A few feet under Madison Square Garden.
Tuesday, March 25, 2008
Well, Boston isn't exactly New York.
I reckon it closes around 5.30 P.M. or so.
This is the airport just after 9.P.M.
As most every flight out of Newark was delayed about three hours due to some strong winds coming from a surprising angle!? we landed in Boston a bit late.
Very late, apparently, Boston time.
Quite early New York time.
Well before the first cocktail.
Actually, the time in the air is about 39 minutes.
The time difference is about 300 years.
Not that Boston is in any way behind.
Harvard's in Boston.
It's a university town.
All the young dudes.
Boston is a very important city in many ways other than Harvard.
Other than Bush. This is the Texas he's from by the way.
And in many ways far more modern than New York.
However, getting off a plane at Logan later than 5 P.M makes you feel like being the first person landing on Mars.
Rather inhospitable if you ask me, and I've only been to Mars twice.
Client meeting the first time.
Wrong flight the second time.
Both equally alienating.
Anyway, I was soon beamed up and put to bed
in a nice comfortable bed in a nice pretty house in little suburb
somewhere not too far from earth.
Monday, March 24, 2008
I've been going to Israel about once a year for years.
Family business. Love of the land.
When I told people that you couldn't even enter a supermarket without having your bag checked they wondered how on earth anybody could live a normal life in such a place.
They wondered what it would feel like having armed soldiers in the midst of normal life.
Such as going to work, or buying an ice cream , or go browsing the latest fashion. Buying underwear.
Well, just go to Penn Station, NY, and it's not that different. Nowadays.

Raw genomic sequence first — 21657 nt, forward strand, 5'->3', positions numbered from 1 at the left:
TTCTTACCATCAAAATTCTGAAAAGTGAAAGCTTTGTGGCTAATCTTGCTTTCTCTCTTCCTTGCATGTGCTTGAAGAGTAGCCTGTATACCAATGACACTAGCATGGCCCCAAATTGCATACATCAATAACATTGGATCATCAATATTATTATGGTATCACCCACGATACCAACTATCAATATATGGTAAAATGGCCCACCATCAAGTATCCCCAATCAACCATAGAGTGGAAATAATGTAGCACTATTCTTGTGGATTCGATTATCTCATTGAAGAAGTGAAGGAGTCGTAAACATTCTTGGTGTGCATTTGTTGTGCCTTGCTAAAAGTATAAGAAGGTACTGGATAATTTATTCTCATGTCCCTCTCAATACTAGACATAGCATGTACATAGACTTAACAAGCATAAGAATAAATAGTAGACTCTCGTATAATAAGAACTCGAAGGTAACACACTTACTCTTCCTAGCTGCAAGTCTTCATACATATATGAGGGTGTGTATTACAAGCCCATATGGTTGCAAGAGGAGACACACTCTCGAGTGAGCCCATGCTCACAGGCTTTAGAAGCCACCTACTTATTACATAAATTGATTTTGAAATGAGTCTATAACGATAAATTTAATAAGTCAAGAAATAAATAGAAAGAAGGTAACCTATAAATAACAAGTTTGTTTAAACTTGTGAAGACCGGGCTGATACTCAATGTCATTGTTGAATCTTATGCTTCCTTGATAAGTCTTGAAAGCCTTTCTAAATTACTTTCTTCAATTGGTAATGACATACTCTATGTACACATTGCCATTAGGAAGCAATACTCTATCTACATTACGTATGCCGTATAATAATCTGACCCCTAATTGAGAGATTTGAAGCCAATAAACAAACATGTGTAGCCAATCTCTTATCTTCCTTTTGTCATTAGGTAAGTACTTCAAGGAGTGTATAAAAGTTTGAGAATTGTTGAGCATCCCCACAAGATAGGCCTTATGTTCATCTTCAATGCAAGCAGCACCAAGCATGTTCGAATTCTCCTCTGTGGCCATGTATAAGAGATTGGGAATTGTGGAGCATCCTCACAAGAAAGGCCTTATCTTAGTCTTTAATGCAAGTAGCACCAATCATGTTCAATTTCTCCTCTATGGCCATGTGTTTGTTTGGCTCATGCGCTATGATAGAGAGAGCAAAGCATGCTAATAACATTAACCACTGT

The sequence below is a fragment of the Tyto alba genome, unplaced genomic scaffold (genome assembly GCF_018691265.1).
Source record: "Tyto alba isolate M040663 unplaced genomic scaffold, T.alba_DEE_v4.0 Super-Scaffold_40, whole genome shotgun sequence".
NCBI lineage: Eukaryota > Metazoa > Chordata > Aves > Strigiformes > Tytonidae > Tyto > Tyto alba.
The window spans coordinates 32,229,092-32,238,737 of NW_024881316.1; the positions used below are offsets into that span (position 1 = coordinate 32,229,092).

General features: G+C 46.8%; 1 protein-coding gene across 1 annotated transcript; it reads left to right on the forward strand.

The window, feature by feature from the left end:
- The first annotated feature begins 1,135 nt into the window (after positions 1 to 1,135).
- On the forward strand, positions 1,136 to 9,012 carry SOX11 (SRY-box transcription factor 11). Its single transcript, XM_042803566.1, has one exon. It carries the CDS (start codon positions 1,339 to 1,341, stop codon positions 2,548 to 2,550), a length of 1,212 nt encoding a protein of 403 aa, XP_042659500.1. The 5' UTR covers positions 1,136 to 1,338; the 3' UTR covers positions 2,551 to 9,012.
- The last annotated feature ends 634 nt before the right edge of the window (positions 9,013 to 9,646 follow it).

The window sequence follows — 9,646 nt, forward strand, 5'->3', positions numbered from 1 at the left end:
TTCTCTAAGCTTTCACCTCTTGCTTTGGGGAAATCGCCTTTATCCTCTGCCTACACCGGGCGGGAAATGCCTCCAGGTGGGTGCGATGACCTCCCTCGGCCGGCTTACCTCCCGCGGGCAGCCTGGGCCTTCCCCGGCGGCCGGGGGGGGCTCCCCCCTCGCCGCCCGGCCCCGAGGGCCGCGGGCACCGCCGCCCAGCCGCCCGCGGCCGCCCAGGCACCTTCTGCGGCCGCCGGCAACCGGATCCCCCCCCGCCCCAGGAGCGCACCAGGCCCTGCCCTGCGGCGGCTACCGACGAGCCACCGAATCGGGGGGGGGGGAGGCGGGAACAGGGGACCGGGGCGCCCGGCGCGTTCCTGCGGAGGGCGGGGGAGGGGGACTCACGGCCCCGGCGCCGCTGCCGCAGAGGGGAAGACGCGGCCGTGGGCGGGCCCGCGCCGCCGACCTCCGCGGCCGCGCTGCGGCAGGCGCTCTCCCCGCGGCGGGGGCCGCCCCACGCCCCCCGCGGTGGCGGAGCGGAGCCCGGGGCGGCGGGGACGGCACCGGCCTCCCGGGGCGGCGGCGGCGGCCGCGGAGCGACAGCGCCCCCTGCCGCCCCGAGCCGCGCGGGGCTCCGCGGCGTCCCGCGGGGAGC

Not that they check every bag or rucksack.
But it certainly looks like a war-zone.
And I'm not just talking about the state of the place as such.
Not that the guy in the picture was much of a guard at the moment. Chatting along with a female friend of his I could have easily disarmed him. Sure the gun was hooked up to a stretchable curly "phone" cable, but hey, that would be child's play for me.
Not that I was ever tempted to test his skills. But I'd tell you one thing.
He was a far cry from the guys in Tel Aviv.
Despite his parted legs, broad neck, and posture.
As a matter of fact, he was more of a danger to the crowd than he was a protector and a shield.
Not because he would harm anyone. But he had nobody behind him.
It scares me a bit.
This is posture.
Not real protection.
It's supposed to make people feel easy.
To someone like me? It makes me feel quite the opposite.
I'd rather have discreet guards than those seemingly tough guys not knowing crap about what it really means to protect a place and the people in it.
Sunday, March 23, 2008
This is the longest stretch between two entries on my blog since i started it.
My juice has been sucked out by other projects.
Blogs are rather useless as publications in general.
They mostly serve as some sort of therapy for the blogger.
I've hadn't had time for that therapy the last couple of days.
So now, ridden by guilt for breaking my promise to keep it going,